Boeing’s Starliner safely docks with space station

Published June 7, 2024
This screengrab from Nasa shows astronaut Suni Williams (seated L) and Butch Wilmore (seated R) posing with the crew of the International Space Station (ISS) after the docking of the Boeing Starliner capsule on June 6.
This screengrab from Nasa shows astronaut Suni Williams (seated L) and Butch Wilmore (seated R) posing with the crew of the International Space Station (ISS) after the docking of the Boeing Starliner capsule on June 6.

WASHINGTON: Boe­ing’s new Starliner capsule and an inaugural two-member Nasa crew safely docked with the Internatio­nal Space Station on Thursday, meeting a key test in proving the vessel’s flight-worthiness and sharpening Boeing’s competition with Elon Musk’s.

The rendezvous was achieved despite an earlier loss of several guidance-control jet thrusters, some of them due to a helium propulsion leak, which Nasa and Boeing said should not compromise the mission.

The CST-100 Starliner, with veteran astronauts Barry “Butch” Wilmore and Sunita “Suni” Will­ia­ms aboard, arrived at the orbiting platform after a flight of nearly 27 hours following its launch from Cape Canaveral Space Force Station in Florida.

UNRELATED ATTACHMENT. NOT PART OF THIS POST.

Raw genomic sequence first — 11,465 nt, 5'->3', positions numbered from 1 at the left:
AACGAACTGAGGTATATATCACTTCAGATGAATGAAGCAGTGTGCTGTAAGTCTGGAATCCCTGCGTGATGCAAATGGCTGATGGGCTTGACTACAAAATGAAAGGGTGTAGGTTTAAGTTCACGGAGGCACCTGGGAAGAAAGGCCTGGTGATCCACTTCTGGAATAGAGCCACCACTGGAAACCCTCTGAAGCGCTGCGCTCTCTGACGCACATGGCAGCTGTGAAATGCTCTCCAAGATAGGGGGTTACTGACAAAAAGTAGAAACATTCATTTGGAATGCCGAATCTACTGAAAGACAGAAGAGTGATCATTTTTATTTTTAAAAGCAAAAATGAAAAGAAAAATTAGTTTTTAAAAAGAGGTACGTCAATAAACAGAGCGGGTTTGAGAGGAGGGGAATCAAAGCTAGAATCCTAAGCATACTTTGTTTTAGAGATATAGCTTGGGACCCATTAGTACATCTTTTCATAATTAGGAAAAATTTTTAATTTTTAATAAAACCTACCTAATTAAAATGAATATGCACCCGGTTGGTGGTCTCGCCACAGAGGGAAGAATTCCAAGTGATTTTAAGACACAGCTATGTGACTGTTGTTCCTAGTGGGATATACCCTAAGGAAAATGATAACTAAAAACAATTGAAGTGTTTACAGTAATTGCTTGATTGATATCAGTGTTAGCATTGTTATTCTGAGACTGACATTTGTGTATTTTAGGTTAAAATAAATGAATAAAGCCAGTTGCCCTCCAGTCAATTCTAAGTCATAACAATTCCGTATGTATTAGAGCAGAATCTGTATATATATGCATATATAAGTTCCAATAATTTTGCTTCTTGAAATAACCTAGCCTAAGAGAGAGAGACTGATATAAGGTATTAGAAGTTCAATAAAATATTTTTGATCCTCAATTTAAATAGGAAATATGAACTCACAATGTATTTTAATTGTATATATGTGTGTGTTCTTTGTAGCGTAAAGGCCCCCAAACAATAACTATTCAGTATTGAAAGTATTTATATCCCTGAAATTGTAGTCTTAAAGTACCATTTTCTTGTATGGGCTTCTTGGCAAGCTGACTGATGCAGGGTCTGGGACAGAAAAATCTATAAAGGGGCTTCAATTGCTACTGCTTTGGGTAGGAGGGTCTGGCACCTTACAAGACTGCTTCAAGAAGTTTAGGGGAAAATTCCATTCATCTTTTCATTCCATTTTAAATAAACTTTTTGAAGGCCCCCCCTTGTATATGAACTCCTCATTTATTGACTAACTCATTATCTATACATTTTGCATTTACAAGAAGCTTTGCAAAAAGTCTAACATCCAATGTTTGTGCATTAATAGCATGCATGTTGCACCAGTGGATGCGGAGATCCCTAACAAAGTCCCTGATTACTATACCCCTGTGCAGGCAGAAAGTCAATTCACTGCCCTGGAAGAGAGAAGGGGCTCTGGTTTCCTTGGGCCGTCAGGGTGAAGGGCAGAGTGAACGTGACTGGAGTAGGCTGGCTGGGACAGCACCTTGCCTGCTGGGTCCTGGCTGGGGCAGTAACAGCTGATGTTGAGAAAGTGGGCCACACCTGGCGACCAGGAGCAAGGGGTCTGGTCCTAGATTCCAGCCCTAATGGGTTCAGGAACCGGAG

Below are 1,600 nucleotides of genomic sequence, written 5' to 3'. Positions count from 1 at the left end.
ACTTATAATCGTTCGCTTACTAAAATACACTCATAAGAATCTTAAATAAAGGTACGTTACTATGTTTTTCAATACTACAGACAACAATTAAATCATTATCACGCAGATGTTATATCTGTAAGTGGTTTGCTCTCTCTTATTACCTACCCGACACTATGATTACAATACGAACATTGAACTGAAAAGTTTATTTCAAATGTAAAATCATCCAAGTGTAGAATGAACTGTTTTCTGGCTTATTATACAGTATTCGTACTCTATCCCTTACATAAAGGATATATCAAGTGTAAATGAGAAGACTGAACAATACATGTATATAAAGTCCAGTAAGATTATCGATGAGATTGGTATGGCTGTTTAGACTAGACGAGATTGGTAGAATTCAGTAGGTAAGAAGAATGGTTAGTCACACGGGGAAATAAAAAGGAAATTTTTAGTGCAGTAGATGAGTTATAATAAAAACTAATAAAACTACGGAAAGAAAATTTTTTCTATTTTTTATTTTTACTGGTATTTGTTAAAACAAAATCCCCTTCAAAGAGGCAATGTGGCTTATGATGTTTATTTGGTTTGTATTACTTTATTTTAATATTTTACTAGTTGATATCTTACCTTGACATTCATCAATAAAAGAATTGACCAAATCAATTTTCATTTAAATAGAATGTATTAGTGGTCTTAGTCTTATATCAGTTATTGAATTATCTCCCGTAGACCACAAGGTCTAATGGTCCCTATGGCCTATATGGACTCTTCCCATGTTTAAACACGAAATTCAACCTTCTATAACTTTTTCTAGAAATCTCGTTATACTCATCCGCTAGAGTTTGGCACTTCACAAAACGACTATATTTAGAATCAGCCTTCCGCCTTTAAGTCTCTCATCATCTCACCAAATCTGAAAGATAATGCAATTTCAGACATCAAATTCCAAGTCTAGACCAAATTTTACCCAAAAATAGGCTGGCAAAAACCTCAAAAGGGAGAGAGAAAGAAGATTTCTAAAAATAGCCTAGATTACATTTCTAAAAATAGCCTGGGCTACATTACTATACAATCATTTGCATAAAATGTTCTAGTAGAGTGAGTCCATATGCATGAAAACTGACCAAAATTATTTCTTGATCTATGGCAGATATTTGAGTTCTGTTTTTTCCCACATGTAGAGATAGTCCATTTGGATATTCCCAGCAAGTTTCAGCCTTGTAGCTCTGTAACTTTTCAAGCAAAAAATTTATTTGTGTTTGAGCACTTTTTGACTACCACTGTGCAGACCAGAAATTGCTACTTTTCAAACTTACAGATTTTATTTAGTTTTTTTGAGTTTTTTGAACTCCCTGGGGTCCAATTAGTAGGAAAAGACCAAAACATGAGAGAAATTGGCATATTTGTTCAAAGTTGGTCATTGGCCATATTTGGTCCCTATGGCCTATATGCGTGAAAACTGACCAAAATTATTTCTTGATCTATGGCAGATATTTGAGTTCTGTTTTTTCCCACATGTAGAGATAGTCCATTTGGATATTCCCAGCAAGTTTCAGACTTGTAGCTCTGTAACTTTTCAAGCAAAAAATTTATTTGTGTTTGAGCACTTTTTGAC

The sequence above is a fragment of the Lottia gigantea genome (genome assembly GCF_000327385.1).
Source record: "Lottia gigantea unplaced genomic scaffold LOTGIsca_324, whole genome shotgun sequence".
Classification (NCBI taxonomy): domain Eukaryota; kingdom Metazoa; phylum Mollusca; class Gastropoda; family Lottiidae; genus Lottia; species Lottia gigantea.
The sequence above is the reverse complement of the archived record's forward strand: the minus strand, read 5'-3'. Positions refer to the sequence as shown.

The reusable, gumdrop-shaped capsule, dubbed `Calypso’ by its crew, was lofted into space on Wednesday atop an Atlas V rocket furnished and flown by Boeing-Lockheed Martin’s United Launch Alliance joint venture.

It autonomously docked with the ISS while both were orbiting some 400 km over the southern Indian Ocean at 1734 GMT, as the two vehicles soared around the globe in tandem at about 28,160 km per hour.

The spacecraft’s final approach to the ISS and docking, following a brief interval when Wilmore manually controlled the capsule, was shown on a Nasa webcast.

“Nice to be attached to the big city in the sky,” Wilmore radioed to mission control in Houston shortly after docking.

Once securely coupled to the space laboratory with a series of 12 hooks, Wilmore and Williams must conduct a series of standard procedures, such as checking for airlock leaks and pressurising the passage between the capsule and the ISS, before opening the entry hatches.

That process was expected to take about two hours.

Published in Dawn, June 7th, 2024

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